One of my good buddies, who shall remain nameless, was somewhat exercised by my recent post on the spirit of the age, and specifically by my vague doubt regarding N. T. Wright's approach to Jesus. In deference to him, I decided to listen to a few more Wright lectures on my way back and forth to Annapolis. There are four lectures on Jesus that he gave in some symposium setting around the turn of the millenium (the exact setting is not documented at the site, but inferred from the content):
Jesus and the Kingdom
Jesus and the Cross
Jesus and God
Jesus and the World's True Light
After listening to these lectures, I must confess that I was not reassured, but remained deeply troubled by the manner in which Wright speaks of Jesus. He speaks always of Jesus "believing" certain things about himself and God and his mission, never of His "knowing". He speaks of Jesus' "vocation" as a set of beliefs about what God "would do" and what, therefore, He should do to fulfill God's purposes. He speaks of Jesus' "incarnation" in terms not of Jesus being in essense (yes, I know it is a Greek idea...) God, but rather in that he made actual, in his own body in its actions and in its death, the purposes of God for Israel. It sounds very much like Wright sees the incarnation as something that happened to the man Jesus, and means that Jesus "became" the perfect image of God through his obedience and his insight into what God's purposes were. One has the feeling that Jesus could have accomplished his "vocation" and his "incarnation" by being simply a man who followed his beliefs about God's purposes and God's kingdom to the bitter end, and was then resurrected in an act of God's affirmation that he "got it right". Most alarming to me was Wright's comment at the end that he "still says the Creeds" but now "means something different than before" his studies.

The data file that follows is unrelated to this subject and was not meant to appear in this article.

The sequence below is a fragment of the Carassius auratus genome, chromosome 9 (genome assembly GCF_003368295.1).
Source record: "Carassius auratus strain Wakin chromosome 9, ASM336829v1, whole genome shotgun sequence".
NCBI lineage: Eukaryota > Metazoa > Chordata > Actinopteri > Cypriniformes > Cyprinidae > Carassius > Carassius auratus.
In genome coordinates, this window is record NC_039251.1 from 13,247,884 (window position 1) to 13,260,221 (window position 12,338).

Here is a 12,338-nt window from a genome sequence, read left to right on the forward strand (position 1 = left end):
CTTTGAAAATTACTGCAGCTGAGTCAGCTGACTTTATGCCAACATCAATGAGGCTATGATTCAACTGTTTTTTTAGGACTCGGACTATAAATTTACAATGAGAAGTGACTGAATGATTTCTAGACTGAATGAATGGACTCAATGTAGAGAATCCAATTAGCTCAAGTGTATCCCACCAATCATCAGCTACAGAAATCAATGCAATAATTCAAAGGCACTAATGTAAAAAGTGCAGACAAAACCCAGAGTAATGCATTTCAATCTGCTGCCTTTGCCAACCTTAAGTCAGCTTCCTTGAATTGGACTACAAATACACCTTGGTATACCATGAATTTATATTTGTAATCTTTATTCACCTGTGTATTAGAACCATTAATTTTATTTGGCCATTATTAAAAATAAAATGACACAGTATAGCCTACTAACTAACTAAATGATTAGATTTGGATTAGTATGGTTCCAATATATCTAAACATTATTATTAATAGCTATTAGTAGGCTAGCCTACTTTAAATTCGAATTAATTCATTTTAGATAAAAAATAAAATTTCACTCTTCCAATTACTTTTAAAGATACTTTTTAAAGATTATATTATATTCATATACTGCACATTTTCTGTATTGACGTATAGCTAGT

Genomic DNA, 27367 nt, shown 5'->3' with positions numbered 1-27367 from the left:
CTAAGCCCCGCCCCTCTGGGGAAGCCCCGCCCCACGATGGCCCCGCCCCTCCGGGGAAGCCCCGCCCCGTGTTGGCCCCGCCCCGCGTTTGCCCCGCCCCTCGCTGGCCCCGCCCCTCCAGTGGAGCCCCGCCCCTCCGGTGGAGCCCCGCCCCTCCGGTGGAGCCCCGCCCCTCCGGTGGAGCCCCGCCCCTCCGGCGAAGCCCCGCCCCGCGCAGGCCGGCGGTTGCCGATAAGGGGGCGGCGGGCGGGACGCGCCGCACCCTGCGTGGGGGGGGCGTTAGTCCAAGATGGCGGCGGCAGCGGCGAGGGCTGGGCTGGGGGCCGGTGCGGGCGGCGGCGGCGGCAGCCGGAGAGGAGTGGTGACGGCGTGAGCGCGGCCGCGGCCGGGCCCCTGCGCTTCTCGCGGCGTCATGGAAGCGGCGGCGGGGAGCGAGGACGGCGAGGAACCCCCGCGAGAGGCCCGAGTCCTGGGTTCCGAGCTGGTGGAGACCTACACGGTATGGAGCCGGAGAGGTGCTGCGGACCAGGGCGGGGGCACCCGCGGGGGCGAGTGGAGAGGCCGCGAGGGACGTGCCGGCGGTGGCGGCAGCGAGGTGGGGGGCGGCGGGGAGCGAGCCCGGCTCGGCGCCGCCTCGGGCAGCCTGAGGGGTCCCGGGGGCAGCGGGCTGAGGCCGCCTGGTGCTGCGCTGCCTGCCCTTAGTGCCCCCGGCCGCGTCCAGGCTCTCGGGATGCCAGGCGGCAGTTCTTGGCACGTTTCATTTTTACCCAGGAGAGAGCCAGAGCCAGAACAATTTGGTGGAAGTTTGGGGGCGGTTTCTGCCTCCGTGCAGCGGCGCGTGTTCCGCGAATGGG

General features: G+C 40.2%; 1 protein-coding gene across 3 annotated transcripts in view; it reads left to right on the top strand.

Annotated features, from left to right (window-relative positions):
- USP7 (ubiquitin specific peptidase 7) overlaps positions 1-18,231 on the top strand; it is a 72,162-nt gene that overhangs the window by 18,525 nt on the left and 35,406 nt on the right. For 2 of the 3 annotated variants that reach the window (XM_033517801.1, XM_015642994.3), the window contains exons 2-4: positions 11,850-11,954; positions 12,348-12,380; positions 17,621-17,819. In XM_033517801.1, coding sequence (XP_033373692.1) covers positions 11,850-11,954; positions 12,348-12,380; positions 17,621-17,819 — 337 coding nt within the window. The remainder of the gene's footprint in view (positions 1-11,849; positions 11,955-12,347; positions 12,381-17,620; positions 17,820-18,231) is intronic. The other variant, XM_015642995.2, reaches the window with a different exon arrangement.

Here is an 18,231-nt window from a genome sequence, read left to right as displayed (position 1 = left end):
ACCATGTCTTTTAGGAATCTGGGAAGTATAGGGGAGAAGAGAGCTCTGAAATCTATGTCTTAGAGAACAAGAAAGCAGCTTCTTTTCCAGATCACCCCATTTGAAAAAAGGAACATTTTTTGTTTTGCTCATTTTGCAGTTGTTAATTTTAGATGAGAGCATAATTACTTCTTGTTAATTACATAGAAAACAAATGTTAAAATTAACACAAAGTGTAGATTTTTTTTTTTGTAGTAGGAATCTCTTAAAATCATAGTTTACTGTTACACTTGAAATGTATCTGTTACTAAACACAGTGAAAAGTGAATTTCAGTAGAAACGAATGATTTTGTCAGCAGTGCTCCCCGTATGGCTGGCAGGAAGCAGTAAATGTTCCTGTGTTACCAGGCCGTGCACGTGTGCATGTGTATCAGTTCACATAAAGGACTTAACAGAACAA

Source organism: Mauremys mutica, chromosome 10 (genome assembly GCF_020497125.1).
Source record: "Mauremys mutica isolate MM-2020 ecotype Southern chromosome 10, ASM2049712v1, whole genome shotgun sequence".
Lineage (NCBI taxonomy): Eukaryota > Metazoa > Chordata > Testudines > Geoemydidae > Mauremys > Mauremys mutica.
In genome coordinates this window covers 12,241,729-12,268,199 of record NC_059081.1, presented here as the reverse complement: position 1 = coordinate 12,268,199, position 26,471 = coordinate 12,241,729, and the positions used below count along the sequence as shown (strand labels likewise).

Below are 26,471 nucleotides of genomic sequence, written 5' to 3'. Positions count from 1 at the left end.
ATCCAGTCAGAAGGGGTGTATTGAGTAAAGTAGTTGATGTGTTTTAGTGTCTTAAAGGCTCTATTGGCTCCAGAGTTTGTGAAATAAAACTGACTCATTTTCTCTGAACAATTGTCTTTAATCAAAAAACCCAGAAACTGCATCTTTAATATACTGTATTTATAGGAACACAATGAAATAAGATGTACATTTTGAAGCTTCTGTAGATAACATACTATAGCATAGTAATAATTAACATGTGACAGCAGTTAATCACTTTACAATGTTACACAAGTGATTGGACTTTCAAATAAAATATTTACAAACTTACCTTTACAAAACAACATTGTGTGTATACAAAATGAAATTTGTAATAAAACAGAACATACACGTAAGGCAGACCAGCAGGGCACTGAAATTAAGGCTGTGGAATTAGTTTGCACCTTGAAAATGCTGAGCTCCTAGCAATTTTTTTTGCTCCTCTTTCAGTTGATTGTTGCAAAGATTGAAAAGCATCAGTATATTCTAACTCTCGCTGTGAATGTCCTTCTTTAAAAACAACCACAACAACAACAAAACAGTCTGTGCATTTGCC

Now I realize that these are simply four lectures, and that Wright has written numerous books, but these make six or seven lectures that I have listened to, and I feel no less concern about his orthodoxy than after the first. Can someone reassure me that Wright has committed, unambiguously, to the doctrines that:
1) Jesus was preexistent God, an eternal member of the Trinity distinguishable from the Father and Spirit before his birth as a human baby.
2) That He was truly born of a virgin, with no human biological father.
3) That he was completely without sin, meaning that he never sinned, not simply that he followed his understanding of God's purpose for his life whole-heartedly.
4) That he was incarnate God, not merely in his last years of ministry, but from his conception?
I would be glad to be so reassured, since Wright seems to be so important to my dear friend and several bloggers here, and I have intended to explore some of his writings when I finally complete my studies at St. John's. If he is so heterodox as to disagree with the elements of Christology above, however, then I have little interest in what else he may have to say about the Jesus he believes in, or how he may apply that Jesus' teachings to the church today. Somebody reassure me, please!